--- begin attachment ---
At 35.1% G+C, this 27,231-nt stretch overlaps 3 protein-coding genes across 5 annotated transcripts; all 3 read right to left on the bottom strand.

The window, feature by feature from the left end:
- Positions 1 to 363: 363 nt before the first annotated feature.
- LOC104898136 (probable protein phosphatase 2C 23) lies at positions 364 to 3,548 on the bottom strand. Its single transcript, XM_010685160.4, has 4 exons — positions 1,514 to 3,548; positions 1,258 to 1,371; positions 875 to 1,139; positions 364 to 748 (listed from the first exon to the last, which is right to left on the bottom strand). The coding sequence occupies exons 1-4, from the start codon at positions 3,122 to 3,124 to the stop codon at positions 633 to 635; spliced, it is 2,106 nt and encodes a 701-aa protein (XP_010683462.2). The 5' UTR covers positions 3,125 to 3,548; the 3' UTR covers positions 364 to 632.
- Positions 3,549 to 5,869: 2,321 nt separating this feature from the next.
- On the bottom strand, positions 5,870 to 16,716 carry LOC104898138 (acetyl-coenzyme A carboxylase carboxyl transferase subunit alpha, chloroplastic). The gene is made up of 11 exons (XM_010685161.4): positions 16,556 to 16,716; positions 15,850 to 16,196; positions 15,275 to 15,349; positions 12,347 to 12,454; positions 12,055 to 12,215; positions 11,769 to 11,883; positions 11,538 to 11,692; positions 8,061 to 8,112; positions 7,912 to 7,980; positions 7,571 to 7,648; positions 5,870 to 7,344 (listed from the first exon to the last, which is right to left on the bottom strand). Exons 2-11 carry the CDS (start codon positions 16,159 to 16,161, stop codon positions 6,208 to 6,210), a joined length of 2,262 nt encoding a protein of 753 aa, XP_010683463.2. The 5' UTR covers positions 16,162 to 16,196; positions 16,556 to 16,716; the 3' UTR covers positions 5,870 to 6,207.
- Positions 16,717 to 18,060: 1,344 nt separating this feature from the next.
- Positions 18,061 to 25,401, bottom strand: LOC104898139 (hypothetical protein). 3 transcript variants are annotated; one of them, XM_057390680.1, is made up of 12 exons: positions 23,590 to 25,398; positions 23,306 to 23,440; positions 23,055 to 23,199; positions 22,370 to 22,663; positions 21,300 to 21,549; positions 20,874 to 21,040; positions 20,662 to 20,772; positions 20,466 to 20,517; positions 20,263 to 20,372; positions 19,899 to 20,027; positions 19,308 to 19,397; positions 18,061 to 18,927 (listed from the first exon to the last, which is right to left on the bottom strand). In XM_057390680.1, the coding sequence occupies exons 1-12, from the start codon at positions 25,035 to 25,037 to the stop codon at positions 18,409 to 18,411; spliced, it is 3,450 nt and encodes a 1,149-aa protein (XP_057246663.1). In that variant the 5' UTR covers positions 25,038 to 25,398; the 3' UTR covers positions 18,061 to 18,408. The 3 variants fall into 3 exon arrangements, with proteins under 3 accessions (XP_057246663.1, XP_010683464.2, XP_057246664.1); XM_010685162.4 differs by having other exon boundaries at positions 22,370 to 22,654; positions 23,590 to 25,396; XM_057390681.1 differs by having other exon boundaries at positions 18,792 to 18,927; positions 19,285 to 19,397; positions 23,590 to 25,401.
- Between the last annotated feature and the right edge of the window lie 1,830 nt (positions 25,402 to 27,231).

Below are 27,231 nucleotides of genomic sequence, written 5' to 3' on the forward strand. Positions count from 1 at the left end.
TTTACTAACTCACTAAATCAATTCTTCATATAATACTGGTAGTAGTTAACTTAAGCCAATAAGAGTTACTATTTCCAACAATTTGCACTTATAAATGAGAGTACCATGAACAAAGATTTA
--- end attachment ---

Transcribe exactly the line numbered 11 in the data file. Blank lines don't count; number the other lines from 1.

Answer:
TTTACTAACTCACTAAATCAATTCTTCATATAATACTGGTAGTAGTTAACTTAAGCCAATAAGAGTTACTATTTCCAACAATTTGCACTTATAAATGAGAGTACCATGAACAAAGATTTA